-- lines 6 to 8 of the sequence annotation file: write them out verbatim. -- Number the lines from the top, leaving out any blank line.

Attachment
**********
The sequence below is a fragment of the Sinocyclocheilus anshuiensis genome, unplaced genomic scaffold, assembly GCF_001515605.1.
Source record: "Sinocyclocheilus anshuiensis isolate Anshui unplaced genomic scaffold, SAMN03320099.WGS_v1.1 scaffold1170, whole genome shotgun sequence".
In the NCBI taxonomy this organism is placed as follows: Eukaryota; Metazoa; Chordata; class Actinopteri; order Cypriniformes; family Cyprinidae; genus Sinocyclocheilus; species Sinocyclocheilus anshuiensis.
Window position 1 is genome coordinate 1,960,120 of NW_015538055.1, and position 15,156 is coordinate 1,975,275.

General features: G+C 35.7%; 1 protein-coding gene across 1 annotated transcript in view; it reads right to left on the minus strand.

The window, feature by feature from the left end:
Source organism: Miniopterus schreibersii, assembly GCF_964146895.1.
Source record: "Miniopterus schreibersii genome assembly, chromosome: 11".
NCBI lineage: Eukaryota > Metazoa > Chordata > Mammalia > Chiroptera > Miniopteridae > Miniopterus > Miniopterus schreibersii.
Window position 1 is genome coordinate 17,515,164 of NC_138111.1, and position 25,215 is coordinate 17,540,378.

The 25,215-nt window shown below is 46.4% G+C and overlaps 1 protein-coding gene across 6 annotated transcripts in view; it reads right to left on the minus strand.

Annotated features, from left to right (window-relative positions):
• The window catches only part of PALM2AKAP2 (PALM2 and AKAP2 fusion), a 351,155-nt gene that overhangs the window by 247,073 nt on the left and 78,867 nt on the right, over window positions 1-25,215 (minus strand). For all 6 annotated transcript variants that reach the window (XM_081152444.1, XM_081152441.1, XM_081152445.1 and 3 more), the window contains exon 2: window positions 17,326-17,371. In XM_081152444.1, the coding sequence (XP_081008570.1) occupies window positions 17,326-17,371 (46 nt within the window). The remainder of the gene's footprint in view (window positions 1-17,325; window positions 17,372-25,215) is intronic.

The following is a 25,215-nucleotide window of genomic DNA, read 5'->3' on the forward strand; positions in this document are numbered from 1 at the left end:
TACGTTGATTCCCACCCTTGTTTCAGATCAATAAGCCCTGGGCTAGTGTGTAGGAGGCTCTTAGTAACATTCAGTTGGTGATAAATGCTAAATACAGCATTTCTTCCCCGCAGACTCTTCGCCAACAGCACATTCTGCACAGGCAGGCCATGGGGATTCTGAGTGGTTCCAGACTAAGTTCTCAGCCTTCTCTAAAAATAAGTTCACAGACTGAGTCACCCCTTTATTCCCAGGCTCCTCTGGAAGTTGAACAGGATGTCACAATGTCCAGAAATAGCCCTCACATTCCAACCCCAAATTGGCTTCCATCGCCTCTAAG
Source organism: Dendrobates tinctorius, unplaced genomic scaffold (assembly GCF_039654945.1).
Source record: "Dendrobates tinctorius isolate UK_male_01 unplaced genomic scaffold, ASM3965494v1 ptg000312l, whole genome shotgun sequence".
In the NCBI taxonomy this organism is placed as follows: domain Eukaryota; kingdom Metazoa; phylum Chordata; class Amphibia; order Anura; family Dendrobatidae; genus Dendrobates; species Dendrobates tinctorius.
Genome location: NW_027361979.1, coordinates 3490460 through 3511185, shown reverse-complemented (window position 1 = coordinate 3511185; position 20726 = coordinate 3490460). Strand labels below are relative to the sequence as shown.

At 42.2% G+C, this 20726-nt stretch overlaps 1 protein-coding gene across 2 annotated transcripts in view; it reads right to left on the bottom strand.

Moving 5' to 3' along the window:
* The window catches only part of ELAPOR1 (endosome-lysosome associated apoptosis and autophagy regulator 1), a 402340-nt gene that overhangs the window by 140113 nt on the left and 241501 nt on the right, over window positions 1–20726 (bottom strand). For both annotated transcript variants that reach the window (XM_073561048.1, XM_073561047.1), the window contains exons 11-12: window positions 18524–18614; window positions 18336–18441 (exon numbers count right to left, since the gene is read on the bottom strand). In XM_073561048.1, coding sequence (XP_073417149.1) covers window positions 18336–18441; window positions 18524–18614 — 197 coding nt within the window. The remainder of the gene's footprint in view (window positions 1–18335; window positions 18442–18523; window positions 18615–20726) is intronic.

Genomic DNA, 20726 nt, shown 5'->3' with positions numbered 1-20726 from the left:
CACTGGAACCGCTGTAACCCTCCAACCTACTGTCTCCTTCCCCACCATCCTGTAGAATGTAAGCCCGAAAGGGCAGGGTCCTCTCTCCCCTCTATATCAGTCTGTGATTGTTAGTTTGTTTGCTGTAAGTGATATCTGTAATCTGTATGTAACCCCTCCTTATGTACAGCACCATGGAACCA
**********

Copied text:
The window, feature by feature from the left end:
Source organism: Miniopterus schreibersii, assembly GCF_964146895.1.
Source record: "Miniopterus schreibersii genome assembly, chromosome: 11".